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Re:processing iron oxide
« Reply #7 on: July 30, 2004, 03:49:15 PM »
You'd probably need a pretty strong reducing agent to do it chemically.  I wonder if sodium or lithium metal would be strong enough.  You might just end up with NaOH and Fe(0) though.  I guess it depends what kind of solvent you could use.

budullewraagh

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Re:processing iron oxide
« Reply #8 on: July 30, 2004, 04:57:01 PM »
Quote
I wonder if sodium or lithium metal would be strong enough.
yes, they would easily.  any element with a lower standard reduction potential would.  of course, using Li on Fe2O3 would just give you a bunch of Fe and Li2O

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Re:processing iron oxide
« Reply #9 on: July 30, 2004, 05:47:10 PM »
I really don't know of a chemical way to generate oxygen gas from a metal oxide.  Oxygen gas is a pretty good oxidizer, so whatever you use to separate the oxygen from the metal would just wind up reacting with the oxygen before it can escape as a gas.   :(
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Corvettaholic

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Re:processing iron oxide
« Reply #10 on: July 30, 2004, 06:10:30 PM »
Just out of curiousity, what would happen if you raised the temp enough to make molten iron oxide? Maybe make it easier to attach the oxygen to something else, which in turn it would be easier to seperate the oxygen from?

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Re:processing iron oxide
« Reply #11 on: July 30, 2004, 10:20:58 PM »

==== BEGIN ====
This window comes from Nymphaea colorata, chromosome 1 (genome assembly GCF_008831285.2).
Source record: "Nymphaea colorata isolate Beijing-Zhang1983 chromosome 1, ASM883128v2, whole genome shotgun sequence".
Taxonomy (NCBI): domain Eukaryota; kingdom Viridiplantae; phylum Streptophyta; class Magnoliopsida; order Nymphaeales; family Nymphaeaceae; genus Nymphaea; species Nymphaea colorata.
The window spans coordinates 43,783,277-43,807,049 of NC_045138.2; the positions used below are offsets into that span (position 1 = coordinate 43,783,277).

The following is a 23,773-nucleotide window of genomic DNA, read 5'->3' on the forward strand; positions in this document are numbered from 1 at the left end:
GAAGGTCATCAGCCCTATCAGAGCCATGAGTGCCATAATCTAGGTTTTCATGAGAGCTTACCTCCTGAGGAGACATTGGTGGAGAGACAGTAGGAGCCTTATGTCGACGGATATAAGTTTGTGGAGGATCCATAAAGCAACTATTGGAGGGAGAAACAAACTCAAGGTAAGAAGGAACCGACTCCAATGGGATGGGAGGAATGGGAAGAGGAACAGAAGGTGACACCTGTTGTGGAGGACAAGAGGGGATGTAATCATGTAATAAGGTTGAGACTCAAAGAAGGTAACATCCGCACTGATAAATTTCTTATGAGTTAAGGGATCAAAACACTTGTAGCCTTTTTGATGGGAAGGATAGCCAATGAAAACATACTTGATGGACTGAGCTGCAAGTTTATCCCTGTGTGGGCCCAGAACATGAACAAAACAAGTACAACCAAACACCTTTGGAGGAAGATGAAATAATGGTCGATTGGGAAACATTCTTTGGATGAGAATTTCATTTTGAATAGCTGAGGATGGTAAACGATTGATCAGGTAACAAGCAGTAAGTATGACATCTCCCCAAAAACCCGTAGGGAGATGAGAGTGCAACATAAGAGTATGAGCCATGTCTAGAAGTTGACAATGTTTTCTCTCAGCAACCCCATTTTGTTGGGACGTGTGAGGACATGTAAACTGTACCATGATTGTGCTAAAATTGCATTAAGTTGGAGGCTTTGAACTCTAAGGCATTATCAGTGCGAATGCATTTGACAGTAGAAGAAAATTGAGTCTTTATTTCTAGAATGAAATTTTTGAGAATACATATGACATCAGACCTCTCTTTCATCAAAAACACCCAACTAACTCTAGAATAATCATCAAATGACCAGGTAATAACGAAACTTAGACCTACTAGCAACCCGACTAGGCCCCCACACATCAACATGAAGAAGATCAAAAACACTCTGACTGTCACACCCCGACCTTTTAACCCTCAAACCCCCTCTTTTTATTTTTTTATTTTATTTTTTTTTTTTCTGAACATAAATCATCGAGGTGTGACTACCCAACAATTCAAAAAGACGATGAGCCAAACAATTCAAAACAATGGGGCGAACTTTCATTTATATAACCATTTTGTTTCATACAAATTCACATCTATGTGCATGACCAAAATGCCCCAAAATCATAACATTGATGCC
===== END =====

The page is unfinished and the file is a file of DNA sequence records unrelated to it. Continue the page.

The cost of the energy needed to make iron oxide molten would make it VERY non-economical to generate oxygen in that manner.
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Offline ATMyller

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Re:processing iron oxide
« Reply #12 on: September 06, 2004, 06:26:31 AM »
I really don't know of a chemical way to generate oxygen gas from a metal oxide.  Oxygen gas is a pretty good oxidizer, so whatever you use to separate the oxygen from the metal would just wind up reacting with the oxygen before it can escape as a gas.   :(
Fluoride gas could do it and if you can keep the temperature low enough hardly any oxygen monofluoride generates, but then again hauling huge amounts of fluoride gas to mars is not a very good idea.
Chemists do it periodically on table.

Limpet Chicken

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Re:processing iron oxide
« Reply #13 on: September 06, 2004, 08:59:46 AM »
Might work, they use fluorine gas in some monomethyl hydrazine based hypergolic propellants for rockets I believe, but you would be faced with a whole planet full of nasty and toxic fluoride waste though, and short of chucking the whole thing into the sun after (a bad idea as the fluorine could never be reprocessed) I can't think of any way to dispose of an entire planetfull of iron fluorides.

F might oxidise the iron into a higher oxidation state might it not also?

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Re:processing iron oxide
« Reply #14 on: September 06, 2004, 11:44:17 AM »
The thing is, as soon as the free metal is formed it will react with the fluorine gas, and you'll have an even harder time separating the metal from the fluorine as opposed to the oxygen.